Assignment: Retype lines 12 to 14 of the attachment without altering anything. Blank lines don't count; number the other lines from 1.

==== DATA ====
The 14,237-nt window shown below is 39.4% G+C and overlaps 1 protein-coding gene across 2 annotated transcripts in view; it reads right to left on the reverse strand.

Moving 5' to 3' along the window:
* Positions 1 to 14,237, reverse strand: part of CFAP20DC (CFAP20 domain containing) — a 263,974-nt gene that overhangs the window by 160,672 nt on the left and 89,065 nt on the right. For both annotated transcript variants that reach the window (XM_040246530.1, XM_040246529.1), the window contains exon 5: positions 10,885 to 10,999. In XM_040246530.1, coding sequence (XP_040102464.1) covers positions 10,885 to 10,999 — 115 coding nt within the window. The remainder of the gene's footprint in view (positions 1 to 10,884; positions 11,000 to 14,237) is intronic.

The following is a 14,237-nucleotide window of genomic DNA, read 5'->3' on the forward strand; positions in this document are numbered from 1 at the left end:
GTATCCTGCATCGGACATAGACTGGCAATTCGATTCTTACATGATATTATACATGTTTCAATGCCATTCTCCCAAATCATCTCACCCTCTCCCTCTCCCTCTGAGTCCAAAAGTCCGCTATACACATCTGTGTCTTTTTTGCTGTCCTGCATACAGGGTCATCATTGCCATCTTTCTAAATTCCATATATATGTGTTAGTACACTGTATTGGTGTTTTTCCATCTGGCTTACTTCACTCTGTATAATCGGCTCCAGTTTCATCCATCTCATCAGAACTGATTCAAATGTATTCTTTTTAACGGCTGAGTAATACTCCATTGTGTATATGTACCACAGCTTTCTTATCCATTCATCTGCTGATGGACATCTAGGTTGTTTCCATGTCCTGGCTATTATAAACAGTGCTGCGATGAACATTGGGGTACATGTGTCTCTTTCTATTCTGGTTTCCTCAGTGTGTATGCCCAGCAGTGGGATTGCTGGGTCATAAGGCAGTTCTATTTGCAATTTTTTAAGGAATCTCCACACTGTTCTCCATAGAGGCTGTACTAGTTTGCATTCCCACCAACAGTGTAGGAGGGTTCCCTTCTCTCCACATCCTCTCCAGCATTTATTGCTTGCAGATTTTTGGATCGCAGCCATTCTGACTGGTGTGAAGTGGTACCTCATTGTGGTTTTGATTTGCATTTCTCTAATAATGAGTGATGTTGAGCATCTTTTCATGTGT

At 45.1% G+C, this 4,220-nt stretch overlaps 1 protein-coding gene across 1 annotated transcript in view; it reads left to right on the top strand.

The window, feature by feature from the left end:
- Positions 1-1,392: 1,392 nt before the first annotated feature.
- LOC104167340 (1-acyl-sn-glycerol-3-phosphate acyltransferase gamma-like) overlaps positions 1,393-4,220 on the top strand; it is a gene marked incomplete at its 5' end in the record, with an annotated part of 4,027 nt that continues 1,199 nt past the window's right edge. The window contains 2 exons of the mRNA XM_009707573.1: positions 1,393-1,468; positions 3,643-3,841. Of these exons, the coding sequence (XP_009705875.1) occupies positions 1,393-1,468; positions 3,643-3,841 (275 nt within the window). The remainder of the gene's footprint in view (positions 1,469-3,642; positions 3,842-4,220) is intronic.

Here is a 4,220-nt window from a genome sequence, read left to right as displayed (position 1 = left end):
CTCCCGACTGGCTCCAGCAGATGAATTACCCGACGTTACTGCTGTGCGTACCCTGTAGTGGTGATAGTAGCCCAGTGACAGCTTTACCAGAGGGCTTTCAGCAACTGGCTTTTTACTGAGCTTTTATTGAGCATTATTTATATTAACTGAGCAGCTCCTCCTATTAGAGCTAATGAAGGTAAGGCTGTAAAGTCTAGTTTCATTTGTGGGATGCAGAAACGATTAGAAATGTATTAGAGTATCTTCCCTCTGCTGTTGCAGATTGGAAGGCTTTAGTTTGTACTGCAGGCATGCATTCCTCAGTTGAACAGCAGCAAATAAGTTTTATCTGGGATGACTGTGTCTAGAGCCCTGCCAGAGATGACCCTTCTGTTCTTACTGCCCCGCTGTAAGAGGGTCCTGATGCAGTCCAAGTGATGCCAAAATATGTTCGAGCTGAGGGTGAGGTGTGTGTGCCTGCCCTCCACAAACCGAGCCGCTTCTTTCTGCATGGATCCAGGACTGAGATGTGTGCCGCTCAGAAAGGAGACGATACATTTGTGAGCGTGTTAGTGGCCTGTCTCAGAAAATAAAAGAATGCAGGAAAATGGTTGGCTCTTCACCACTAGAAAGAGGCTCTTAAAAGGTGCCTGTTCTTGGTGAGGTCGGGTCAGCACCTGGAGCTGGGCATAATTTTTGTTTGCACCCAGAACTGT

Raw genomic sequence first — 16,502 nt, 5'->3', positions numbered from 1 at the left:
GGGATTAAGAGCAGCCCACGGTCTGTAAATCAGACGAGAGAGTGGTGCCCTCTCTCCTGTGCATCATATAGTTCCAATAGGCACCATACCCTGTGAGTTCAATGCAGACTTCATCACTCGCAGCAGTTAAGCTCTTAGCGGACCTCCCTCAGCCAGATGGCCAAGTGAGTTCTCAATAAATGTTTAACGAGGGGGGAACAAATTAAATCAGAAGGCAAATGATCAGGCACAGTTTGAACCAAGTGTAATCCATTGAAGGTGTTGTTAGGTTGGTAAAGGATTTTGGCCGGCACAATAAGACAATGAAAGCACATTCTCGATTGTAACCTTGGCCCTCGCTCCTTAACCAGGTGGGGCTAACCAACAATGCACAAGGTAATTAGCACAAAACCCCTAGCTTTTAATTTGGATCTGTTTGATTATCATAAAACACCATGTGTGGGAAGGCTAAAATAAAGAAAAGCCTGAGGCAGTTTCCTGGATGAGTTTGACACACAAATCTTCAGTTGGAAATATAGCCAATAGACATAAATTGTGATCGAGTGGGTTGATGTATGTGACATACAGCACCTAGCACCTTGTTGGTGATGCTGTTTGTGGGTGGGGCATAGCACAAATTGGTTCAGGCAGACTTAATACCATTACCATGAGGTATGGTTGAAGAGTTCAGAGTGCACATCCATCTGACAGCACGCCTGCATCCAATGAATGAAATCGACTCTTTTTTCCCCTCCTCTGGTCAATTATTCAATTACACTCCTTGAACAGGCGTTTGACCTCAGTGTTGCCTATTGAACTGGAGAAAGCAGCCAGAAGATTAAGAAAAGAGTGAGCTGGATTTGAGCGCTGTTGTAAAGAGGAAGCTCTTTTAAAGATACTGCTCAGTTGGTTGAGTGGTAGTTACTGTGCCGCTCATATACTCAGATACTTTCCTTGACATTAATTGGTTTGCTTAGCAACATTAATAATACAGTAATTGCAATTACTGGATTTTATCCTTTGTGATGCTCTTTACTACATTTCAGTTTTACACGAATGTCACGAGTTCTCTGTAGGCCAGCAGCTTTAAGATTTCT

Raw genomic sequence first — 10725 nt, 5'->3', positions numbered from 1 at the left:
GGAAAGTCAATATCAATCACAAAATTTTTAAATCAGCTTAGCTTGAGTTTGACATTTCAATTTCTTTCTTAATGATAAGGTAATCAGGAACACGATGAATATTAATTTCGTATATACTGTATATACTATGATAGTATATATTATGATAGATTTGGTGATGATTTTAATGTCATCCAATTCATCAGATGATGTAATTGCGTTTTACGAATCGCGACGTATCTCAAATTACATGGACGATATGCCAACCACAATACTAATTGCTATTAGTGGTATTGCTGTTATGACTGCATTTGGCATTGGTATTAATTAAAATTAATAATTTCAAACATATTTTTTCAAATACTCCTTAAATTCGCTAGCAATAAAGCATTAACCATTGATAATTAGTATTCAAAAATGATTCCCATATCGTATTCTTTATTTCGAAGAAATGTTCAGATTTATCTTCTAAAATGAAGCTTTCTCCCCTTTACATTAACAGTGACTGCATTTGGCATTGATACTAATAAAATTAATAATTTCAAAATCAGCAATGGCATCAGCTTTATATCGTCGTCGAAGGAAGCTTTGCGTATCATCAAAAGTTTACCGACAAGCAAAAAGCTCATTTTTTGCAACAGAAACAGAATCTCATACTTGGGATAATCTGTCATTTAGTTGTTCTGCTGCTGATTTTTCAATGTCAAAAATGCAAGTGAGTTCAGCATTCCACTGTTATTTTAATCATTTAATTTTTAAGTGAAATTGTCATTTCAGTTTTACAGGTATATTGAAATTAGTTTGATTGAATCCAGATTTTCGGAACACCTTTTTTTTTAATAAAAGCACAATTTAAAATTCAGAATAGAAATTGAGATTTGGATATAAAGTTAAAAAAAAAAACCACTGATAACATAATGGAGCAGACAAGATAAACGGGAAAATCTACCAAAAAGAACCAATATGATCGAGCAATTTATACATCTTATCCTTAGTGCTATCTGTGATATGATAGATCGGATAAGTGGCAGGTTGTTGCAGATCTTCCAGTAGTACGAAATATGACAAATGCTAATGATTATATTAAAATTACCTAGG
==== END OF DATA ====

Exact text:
Raw genomic sequence first — 16,502 nt, 5'->3', positions numbered from 1 at the left:
GGGATTAAGAGCAGCCCACGGTCTGTAAATCAGACGAGAGAGTGGTGCCCTCTCTCCTGTGCATCATATAGTTCCAATAGGCACCATACCCTGTGAGTTCAATGCAGACTTCATCACTCGCAGCAGTTAAGCTCTTAGCGGACCTCCCTCAGCCAGATGGCCAAGTGAGTTCTCAATAAATGTTTAACGAGGGGGGAACAAATTAAATCAGAAGGCAAATGATCAGGCACAGTTTGAACCAAGTGTAATCCATTGAAGGTGTTGTTAGGTTGGTAAAGGATTTTGGCCGGCACAATAAGACAATGAAAGCACATTCTCGATTGTAACCTTGGCCCTCGCTCCTTAACCAGGTGGGGCTAACCAACAATGCACAAGGTAATTAGCACAAAACCCCTAGCTTTTAATTTGGATCTGTTTGATTATCATAAAACACCATGTGTGGGAAGGCTAAAATAAAGAAAAGCCTGAGGCAGTTTCCTGGATGAGTTTGACACACAAATCTTCAGTTGGAAATATAGCCAATAGACATAAATTGTGATCGAGTGGGTTGATGTATGTGACATACAGCACCTAGCACCTTGTTGGTGATGCTGTTTGTGGGTGGGGCATAGCACAAATTGGTTCAGGCAGACTTAATACCATTACCATGAGGTATGGTTGAAGAGTTCAGAGTGCACATCCATCTGACAGCACGCCTGCATCCAATGAATGAAATCGACTCTTTTTTCCCCTCCTCTGGTCAATTATTCAATTACACTCCTTGAACAGGCGTTTGACCTCAGTGTTGCCTATTGAACTGGAGAAAGCAGCCAGAAGATTAAGAAAAGAGTGAGCTGGATTTGAGCGCTGTTGTAAAGAGGAAGCTCTTTTAAAGATACTGCTCAGTTGGTTGAGTGGTAGTTACTGTGCCGCTCATATACTCAGATACTTTCCTTGACATTAATTGGTTTGCTTAGCAACATTAATAATACAGTAATTGCAATTACTGGATTTTATCCTTTGTGATGCTCTTTACTACATTTCAGTTTTACACGAATGTCACGAGTTCTCTGTAGGCCAGCAGCTTTAAGATTTCT

Raw genomic sequence first — 10725 nt, 5'->3', positions numbered from 1 at the left: